Expectations play such an important part in any adventure and certainly they did as I reflect upon my visit to Cuba in 2016!
I expected a great deal — certainly seeing vintage U.S. cars from the 1950’s and I was not disappointed! (I rode in a ’52 Chevrolet and a ’57 Buick. Both were taxis and both needed a good motor overhaul, but their outsides were pristine!) However, I was surprised to find NEW cars–but none from the USA! They were from Korea, China, Japan, Italy, etc. And there were some from Russia, but they were not brand new. The beautiful BIG bus that transported us around had been made in China. This proves that when there is a vacuum, someone or something will fill it. And so it was that when Russia was no longer able to support the Castro Regime and Cuba, China and Venezuela stepped up. Now with the price of oil where it is, the future is different.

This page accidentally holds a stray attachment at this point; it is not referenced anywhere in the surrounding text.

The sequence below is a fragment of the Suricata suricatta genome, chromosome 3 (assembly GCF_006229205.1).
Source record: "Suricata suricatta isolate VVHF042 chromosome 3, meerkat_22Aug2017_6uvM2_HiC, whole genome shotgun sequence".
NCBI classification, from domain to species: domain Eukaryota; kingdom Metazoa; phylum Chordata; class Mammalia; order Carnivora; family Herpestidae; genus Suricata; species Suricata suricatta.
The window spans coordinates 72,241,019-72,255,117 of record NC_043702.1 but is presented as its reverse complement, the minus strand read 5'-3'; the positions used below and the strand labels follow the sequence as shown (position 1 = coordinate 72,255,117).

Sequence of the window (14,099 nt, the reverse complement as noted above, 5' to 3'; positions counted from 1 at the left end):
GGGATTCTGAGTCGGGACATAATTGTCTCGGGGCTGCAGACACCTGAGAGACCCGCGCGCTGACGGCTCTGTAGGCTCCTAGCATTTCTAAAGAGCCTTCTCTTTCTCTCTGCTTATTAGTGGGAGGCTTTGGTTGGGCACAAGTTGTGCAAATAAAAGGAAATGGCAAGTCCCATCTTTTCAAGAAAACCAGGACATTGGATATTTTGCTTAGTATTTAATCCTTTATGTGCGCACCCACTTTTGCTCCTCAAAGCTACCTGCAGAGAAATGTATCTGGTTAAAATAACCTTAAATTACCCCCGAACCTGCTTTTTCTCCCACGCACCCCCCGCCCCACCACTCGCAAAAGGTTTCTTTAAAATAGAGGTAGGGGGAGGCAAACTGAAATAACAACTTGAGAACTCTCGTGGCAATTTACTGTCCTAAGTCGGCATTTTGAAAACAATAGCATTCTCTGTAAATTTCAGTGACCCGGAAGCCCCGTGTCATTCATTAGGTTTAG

I wondered how we might be greeted by the Cubans in light of the USA imposed Blockade and Embargo. Again I was delightedly surprised to find that all the people I met were pleased to meet us and extended a warm welcome. One extreme example was when after riding on the bus for a few hours, several in our group needed to use a bathroom. As gas stations or other potential public rest rooms were few and far between, someone in our group asked our tour guide whether we might ask one of the houses we were passing if we might use their facilities. With some uneasiness, he did so and the homeowner said “sure.” With that, some 20 of us used their bathroom! The house was small but neat and was home to 3 generations–a grandmother painting her granddaughter’s finger and toes while others were going about their chores. While we did leave some pesos, that was NOT part of their giving us permission to stop and use their facilities. I have often reflected and asked myself what the reactions of a homeowner in Scarsdale or Sleepy Hollow would be if a busload of 29 foreigners in a HUGE bus were to stop in front of their house asking to use their facilities? We were blessed!